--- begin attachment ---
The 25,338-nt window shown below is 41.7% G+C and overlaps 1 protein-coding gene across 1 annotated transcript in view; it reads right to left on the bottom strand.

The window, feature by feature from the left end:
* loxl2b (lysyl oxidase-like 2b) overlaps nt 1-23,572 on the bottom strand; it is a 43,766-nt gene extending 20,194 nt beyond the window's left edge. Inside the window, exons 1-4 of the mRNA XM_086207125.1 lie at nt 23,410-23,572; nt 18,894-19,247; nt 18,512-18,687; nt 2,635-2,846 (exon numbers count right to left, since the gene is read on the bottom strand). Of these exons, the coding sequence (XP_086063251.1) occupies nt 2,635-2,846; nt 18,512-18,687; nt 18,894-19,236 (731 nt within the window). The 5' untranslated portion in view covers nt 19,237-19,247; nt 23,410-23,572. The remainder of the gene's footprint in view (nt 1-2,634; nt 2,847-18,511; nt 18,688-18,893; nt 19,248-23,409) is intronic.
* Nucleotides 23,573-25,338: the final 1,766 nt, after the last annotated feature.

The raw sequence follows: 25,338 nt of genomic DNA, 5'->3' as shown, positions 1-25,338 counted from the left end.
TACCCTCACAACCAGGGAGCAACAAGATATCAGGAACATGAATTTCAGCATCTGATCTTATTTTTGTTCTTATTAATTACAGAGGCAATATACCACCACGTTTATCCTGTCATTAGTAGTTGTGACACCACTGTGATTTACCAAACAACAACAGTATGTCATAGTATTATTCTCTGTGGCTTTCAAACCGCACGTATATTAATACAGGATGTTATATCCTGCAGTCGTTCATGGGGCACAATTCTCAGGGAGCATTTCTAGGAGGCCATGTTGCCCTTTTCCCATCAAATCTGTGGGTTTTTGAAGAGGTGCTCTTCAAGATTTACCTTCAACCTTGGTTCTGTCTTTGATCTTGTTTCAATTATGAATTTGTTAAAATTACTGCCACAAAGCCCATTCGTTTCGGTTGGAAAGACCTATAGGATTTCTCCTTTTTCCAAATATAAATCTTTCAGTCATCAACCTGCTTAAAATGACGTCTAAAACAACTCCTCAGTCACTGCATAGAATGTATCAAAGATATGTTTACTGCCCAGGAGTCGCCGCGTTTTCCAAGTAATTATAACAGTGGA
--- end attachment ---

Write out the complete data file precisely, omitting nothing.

The 25,338-nt window shown below is 41.7% G+C and overlaps 1 protein-coding gene across 1 annotated transcript in view; it reads right to left on the bottom strand.

The window, feature by feature from the left end:
* loxl2b (lysyl oxidase-like 2b) overlaps nt 1-23,572 on the bottom strand; it is a 43,766-nt gene extending 20,194 nt beyond the window's left edge. Inside the window, exons 1-4 of the mRNA XM_086207125.1 lie at nt 23,410-23,572; nt 18,894-19,247; nt 18,512-18,687; nt 2,635-2,846 (exon numbers count right to left, since the gene is read on the bottom strand). Of these exons, the coding sequence (XP_086063251.1) occupies nt 2,635-2,846; nt 18,512-18,687; nt 18,894-19,236 (731 nt within the window). The 5' untranslated portion in view covers nt 19,237-19,247; nt 23,410-23,572. The remainder of the gene's footprint in view (nt 1-2,634; nt 2,847-18,511; nt 18,688-18,893; nt 19,248-23,409) is intronic.
* Nucleotides 23,573-25,338: the final 1,766 nt, after the last annotated feature.

The raw sequence follows: 25,338 nt of genomic DNA, 5'->3' as shown, positions 1-25,338 counted from the left end.
TACCCTCACAACCAGGGAGCAACAAGATATCAGGAACATGAATTTCAGCATCTGATCTTATTTTTGTTCTTATTAATTACAGAGGCAATATACCACCACGTTTATCCTGTCATTAGTAGTTGTGACACCACTGTGATTTACCAAACAACAACAGTATGTCATAGTATTATTCTCTGTGGCTTTCAAACCGCACGTATATTAATACAGGATGTTATATCCTGCAGTCGTTCATGGGGCACAATTCTCAGGGAGCATTTCTAGGAGGCCATGTTGCCCTTTTCCCATCAAATCTGTGGGTTTTTGAAGAGGTGCTCTTCAAGATTTACCTTCAACCTTGGTTCTGTCTTTGATCTTGTTTCAATTATGAATTTGTTAAAATTACTGCCACAAAGCCCATTCGTTTCGGTTGGAAAGACCTATAGGATTTCTCCTTTTTCCAAATATAAATCTTTCAGTCATCAACCTGCTTAAAATGACGTCTAAAACAACTCCTCAGTCACTGCATAGAATGTATCAAAGATATGTTTACTGCCCAGGAGTCGCCGCGTTTTCCAAGTAATTATAACAGTGGA